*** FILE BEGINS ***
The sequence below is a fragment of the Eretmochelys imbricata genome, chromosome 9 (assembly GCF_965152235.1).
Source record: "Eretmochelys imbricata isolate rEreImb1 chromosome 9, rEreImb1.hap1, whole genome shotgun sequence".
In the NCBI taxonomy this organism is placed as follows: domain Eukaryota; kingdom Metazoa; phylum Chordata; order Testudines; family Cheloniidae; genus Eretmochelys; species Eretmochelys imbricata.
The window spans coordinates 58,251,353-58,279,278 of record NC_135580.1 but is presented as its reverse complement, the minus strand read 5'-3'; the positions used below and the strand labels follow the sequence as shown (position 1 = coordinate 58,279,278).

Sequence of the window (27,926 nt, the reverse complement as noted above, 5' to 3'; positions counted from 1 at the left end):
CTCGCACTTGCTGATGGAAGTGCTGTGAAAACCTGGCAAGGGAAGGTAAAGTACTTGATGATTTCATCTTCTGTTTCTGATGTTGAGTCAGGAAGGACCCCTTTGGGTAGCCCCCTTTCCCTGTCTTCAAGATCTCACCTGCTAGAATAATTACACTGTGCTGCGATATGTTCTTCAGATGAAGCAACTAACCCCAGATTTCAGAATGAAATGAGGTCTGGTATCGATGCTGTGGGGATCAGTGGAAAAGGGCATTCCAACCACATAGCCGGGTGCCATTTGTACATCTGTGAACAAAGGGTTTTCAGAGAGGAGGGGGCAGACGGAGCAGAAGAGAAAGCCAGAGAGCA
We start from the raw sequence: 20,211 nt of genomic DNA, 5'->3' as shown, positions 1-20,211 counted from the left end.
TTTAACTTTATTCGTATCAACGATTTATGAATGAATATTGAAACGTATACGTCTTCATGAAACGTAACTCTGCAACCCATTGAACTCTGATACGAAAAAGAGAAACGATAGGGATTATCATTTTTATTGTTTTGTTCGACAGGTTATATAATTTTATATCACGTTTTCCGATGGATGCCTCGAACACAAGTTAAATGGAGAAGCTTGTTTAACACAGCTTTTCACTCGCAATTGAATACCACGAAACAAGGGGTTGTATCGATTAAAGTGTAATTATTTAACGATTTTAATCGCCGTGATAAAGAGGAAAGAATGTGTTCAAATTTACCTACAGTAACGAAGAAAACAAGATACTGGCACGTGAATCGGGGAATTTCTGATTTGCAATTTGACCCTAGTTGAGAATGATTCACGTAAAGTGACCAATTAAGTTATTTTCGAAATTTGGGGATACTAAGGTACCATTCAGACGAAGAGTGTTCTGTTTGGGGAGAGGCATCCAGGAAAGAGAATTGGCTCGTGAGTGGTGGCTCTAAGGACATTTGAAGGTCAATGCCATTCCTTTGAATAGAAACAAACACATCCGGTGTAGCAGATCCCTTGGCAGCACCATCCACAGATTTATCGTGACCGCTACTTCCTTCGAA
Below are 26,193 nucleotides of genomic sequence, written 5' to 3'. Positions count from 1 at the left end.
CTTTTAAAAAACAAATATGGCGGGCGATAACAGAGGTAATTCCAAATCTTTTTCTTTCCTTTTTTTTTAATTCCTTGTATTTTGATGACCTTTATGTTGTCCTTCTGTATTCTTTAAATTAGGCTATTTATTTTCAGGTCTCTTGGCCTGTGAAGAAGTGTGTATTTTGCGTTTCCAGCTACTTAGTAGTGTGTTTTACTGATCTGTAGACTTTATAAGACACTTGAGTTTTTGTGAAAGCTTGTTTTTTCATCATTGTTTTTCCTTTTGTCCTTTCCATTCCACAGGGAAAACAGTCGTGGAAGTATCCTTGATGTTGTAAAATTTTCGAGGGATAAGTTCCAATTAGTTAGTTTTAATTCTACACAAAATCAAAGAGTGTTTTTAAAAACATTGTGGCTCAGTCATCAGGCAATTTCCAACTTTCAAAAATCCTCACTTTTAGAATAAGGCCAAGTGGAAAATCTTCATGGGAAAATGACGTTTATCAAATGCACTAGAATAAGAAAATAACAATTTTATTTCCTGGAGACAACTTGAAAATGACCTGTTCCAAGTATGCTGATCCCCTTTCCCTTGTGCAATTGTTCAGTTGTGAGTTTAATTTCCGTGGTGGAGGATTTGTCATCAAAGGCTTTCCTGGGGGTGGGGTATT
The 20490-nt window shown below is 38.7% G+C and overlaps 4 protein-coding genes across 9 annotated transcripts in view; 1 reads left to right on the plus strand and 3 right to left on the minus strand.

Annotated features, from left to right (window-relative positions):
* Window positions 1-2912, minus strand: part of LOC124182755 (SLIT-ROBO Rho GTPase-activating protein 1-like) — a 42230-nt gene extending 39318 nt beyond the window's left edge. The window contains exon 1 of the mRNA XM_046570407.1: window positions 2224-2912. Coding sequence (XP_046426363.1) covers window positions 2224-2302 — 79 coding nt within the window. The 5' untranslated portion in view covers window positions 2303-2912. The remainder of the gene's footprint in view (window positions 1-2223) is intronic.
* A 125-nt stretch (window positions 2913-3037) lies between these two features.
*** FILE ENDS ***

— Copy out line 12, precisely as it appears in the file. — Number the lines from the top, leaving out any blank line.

Annotated features, from left to right (window-relative positions):